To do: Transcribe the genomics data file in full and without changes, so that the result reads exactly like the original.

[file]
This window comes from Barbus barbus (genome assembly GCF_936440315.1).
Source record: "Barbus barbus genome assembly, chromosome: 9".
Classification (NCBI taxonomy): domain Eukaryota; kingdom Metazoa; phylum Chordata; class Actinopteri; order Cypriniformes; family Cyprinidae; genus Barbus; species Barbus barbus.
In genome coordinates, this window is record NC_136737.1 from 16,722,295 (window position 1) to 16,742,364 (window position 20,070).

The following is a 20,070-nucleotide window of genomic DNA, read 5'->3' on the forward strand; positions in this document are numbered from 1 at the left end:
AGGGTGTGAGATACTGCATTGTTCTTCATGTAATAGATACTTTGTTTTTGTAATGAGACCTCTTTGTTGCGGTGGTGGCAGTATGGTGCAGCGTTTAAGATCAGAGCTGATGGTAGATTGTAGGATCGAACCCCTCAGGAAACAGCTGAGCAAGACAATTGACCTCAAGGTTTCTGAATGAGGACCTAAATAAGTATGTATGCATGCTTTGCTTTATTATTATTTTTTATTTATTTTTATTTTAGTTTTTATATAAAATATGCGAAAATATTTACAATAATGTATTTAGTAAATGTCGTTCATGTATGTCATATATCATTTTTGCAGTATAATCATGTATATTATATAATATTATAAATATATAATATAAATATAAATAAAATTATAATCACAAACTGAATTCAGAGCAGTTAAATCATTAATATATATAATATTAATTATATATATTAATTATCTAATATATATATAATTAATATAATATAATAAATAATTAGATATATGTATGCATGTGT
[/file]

This window comes from Barbus barbus (genome assembly GCF_936440315.1).
Source record: "Barbus barbus genome assembly, chromosome: 9".
Classification (NCBI taxonomy): domain Eukaryota; kingdom Metazoa; phylum Chordata; class Actinopteri; order Cypriniformes; family Cyprinidae; genus Barbus; species Barbus barbus.
In genome coordinates, this window is record NC_136737.1 from 16,722,295 (window position 1) to 16,742,364 (window position 20,070).

The following is a 20,070-nucleotide window of genomic DNA, read 5'->3' on the forward strand; positions in this document are numbered from 1 at the left end:
AGGGTGTGAGATACTGCATTGTTCTTCATGTAATAGATACTTTGTTTTTGTAATGAGACCTCTTTGTTGCGGTGGTGGCAGTATGGTGCAGCGTTTAAGATCAGAGCTGATGGTAGATTGTAGGATCGAACCCCTCAGGAAACAGCTGAGCAAGACAATTGACCTCAAGGTTTCTGAATGAGGACCTAAATAAGTATGTATGCATGCTTTGCTTTATTATTATTTTTTATTTATTTTTATTTTAGTTTTTATATAAAATATGCGAAAATATTTACAATAATGTATTTAGTAAATGTCGTTCATGTATGTCATATATCATTTTTGCAGTATAATCATGTATATTATATAATATTATAAATATATAATATAAATATAAATAAAATTATAATCACAAACTGAATTCAGAGCAGTTAAATCATTAATATATATAATATTAATTATATATATTAATTATCTAATATATATATAATTAATATAATATAATAAATAATTAGATATATGTATGCATGTGT